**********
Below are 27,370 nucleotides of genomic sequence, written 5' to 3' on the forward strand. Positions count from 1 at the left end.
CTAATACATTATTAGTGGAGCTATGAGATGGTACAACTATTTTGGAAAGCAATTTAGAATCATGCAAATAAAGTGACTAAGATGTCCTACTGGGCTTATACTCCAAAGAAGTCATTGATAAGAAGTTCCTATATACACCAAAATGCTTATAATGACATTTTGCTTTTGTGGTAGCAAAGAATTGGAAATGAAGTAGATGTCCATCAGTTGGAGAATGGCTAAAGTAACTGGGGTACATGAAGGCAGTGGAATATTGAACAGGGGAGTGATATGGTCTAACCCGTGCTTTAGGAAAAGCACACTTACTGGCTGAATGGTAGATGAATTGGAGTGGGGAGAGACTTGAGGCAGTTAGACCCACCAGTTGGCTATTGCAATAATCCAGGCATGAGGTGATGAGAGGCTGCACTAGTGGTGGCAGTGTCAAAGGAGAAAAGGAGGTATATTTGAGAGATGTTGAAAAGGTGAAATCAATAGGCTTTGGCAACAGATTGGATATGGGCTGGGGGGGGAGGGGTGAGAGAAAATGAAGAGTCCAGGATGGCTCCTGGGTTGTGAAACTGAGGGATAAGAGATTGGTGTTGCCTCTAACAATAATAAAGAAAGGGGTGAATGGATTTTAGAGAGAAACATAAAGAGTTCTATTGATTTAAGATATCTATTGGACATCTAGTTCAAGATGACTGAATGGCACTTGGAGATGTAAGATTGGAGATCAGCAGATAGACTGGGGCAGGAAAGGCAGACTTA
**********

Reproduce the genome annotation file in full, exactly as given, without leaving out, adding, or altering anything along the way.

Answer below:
Below are 27,370 nucleotides of genomic sequence, written 5' to 3' on the forward strand. Positions count from 1 at the left end.
CTAATACATTATTAGTGGAGCTATGAGATGGTACAACTATTTTGGAAAGCAATTTAGAATCATGCAAATAAAGTGACTAAGATGTCCTACTGGGCTTATACTCCAAAGAAGTCATTGATAAGAAGTTCCTATATACACCAAAATGCTTATAATGACATTTTGCTTTTGTGGTAGCAAAGAATTGGAAATGAAGTAGATGTCCATCAGTTGGAGAATGGCTAAAGTAACTGGGGTACATGAAGGCAGTGGAATATTGAACAGGGGAGTGATATGGTCTAACCCGTGCTTTAGGAAAAGCACACTTACTGGCTGAATGGTAGATGAATTGGAGTGGGGAGAGACTTGAGGCAGTTAGACCCACCAGTTGGCTATTGCAATAATCCAGGCATGAGGTGATGAGAGGCTGCACTAGTGGTGGCAGTGTCAAAGGAGAAAAGGAGGTATATTTGAGAGATGTTGAAAAGGTGAAATCAATAGGCTTTGGCAACAGATTGGATATGGGCTGGGGGGGGAGGGGTGAGAGAAAATGAAGAGTCCAGGATGGCTCCTGGGTTGTGAAACTGAGGGATAAGAGATTGGTGTTGCCTCTAACAATAATAAAGAAAGGGGTGAATGGATTTTAGAGAGAAACATAAAGAGTTCTATTGATTTAAGATATCTATTGGACATCTAGTTCAAGATGACTGAATGGCACTTGGAGATGTAAGATTGGAGATCAGCAGATAGACTGGGGCAGGAAAGGCAGACTTA